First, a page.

[Editorial Analysis] Urban Only In Name

Mains Paper 1: Society

Prelims level: Urbanisation

Mains level: Urbanization, their problems and their remedies


• Small towns in India are far removed from cities in character and appearance and are constantly struggling to establish their “urbanness”.

• Every small town in India has its unique story and significance but their problems are similar lack of basic services, dilapidated infrastructure, overcrowded spaces and dwindling job opportunities.

• However, these towns have supermarkets, beauty parlours gymnasiums, private schools and clinics, a variety of fast-food eateries, modern tailoring shops and mobile and electronic stores.

• Such entrepreneurial energy says something about the growing small-town population which desires better services and an improved quality of life.

Initiatives already taken so far

• The UPA government’s urban development programme, the Jawaharlal Nehru National Urban Renewal Mission (JNNURM), covered both big cities and small towns but gave financial preference to the former.

• However, the change in government in 2014 led to amendments in urban policy.

• JNNURM was replaced by the Atal Mission for Rejuvenation and Urban Transformation (AMRUT) that focusses on infrastructural development for Class I cities (those with a popu1ation of one lakh and above).

• The Smart Cities Mission (SCM) was launched to address our growing fascination with world-class cities that use technology to improve their services.

• The common thread between these urban schemes is that they cater to Class I cities, which already have better access to services.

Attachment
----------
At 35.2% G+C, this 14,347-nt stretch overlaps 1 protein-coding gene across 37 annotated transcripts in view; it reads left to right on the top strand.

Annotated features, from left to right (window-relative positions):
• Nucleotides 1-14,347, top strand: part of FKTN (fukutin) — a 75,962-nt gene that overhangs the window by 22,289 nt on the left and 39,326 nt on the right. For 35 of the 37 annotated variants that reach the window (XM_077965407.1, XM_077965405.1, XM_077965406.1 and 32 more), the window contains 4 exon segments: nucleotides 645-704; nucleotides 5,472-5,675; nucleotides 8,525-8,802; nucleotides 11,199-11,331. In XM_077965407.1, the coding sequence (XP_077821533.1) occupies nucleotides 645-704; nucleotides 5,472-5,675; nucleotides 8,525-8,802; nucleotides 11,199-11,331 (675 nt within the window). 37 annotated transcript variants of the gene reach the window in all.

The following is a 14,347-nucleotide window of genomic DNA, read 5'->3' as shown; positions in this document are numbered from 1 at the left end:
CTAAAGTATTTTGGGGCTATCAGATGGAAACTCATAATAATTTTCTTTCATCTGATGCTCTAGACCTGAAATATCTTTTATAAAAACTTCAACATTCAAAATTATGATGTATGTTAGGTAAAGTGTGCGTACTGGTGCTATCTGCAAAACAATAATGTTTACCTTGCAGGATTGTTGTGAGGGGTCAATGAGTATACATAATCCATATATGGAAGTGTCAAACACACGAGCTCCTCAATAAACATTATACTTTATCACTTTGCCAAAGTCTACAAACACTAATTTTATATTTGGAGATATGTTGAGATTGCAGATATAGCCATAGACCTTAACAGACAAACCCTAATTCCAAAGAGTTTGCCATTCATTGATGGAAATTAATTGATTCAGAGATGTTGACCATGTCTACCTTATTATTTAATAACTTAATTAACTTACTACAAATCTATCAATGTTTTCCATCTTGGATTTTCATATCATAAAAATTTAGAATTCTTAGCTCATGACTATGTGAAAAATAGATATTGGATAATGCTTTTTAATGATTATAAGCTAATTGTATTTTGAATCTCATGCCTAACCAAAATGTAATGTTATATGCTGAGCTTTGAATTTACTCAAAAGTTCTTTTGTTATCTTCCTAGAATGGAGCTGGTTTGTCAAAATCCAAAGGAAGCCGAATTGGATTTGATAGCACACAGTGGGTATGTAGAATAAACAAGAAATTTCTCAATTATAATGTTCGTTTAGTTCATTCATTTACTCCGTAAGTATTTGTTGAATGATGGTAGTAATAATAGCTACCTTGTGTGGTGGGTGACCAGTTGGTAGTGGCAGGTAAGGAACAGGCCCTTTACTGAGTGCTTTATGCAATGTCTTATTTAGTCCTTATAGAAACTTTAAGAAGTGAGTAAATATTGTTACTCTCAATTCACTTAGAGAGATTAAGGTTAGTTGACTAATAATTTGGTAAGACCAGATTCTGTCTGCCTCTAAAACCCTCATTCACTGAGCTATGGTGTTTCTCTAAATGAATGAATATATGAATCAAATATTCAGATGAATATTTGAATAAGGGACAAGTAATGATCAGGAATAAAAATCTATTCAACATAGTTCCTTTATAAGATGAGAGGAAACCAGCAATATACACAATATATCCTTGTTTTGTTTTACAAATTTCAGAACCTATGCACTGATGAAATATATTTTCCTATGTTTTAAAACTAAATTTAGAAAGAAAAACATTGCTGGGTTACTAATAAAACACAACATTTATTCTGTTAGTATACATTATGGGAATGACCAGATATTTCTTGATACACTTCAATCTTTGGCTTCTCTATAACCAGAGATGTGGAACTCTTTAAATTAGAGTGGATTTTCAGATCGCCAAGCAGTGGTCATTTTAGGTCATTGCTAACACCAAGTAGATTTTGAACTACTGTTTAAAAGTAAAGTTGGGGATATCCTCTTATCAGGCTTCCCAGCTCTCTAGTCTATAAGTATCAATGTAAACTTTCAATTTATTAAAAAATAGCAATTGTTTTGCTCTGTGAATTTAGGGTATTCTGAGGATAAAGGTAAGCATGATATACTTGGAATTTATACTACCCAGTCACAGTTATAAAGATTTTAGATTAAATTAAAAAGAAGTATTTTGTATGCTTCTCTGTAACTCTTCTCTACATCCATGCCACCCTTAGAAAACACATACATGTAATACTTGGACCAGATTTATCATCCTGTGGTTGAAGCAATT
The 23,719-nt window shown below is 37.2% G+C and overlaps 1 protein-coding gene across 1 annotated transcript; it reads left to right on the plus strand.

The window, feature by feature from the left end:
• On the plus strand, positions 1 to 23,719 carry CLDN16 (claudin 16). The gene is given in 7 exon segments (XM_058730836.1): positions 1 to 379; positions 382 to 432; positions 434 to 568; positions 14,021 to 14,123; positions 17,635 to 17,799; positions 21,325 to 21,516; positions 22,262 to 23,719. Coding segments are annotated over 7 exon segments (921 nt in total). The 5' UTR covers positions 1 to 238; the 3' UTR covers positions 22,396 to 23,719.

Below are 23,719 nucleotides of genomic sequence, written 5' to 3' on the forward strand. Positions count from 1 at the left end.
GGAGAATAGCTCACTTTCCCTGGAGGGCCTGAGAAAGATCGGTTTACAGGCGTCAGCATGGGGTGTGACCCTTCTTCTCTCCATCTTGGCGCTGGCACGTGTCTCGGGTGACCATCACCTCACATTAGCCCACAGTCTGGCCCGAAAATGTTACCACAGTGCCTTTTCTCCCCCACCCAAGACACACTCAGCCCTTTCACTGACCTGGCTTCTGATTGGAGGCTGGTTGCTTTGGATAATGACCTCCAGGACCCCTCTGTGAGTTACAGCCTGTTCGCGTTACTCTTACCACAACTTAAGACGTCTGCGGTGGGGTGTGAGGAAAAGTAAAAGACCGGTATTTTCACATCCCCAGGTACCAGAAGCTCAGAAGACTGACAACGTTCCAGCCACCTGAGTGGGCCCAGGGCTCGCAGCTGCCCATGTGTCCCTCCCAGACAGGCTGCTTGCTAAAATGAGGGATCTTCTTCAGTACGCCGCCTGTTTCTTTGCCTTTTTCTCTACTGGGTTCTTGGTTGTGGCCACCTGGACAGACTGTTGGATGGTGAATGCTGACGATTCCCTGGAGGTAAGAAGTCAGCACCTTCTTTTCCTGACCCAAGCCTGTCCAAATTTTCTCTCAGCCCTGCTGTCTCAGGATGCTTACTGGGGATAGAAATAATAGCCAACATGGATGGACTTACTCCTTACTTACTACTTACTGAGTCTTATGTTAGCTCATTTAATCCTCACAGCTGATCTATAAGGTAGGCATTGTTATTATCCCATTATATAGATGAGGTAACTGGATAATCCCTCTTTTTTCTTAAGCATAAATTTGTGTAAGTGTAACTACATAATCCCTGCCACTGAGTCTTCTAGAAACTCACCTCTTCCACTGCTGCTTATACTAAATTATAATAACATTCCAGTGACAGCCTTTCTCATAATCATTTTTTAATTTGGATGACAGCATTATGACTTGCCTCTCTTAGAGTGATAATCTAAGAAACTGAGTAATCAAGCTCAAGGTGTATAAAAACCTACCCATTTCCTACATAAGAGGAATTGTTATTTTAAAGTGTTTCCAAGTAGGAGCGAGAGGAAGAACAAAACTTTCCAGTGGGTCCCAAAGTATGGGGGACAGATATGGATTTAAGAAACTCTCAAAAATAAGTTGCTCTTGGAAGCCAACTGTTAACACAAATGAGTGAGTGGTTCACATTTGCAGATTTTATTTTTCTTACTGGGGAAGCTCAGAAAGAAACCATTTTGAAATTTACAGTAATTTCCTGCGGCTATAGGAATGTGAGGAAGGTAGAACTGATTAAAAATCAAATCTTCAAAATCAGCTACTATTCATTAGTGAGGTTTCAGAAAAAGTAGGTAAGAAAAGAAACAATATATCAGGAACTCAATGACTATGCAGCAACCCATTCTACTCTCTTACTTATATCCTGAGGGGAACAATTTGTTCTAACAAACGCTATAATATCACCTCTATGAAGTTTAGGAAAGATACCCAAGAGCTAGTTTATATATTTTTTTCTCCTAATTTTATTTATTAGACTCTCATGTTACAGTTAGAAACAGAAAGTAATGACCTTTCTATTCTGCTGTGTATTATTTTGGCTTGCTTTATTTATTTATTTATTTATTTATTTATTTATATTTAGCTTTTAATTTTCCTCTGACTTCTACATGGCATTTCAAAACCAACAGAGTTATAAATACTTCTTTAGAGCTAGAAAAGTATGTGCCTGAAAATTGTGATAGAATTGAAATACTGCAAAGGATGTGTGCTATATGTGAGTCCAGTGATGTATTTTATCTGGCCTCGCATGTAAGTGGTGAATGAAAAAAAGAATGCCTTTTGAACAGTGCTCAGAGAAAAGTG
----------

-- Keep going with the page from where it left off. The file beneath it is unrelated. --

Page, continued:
• For example, as per the 2011 census, 50 to 60 per cent of households in these cities have access to piped sewerage and closed drains.

• One-fourth of the urban population lives in these small towns (20,000 to 1,00,000 population).

• These 7 crore people need amenities to match up to their “urban” status.

• Though they are small in size, many of these small towns have an enormous growth potential.

Way forward

• Yet, mega cities continue to be seen as engines of economic growth and attract large sums of central investments to sustain the weight of their population.

• Many studies have shown that the benefits of small town development can spill over to villages, especially in terms of employment generation.

• The need for a well-spread network of cities to counter the problems of migration.

• The debate between progress and development is not new.

• The development of small towns can make these urban centres fulfill the long-standing demand for a link between rural India and the country’s big cities and towns.

• The growing population in these small towns needs to be backed by adequate investments by the Centre.

Share article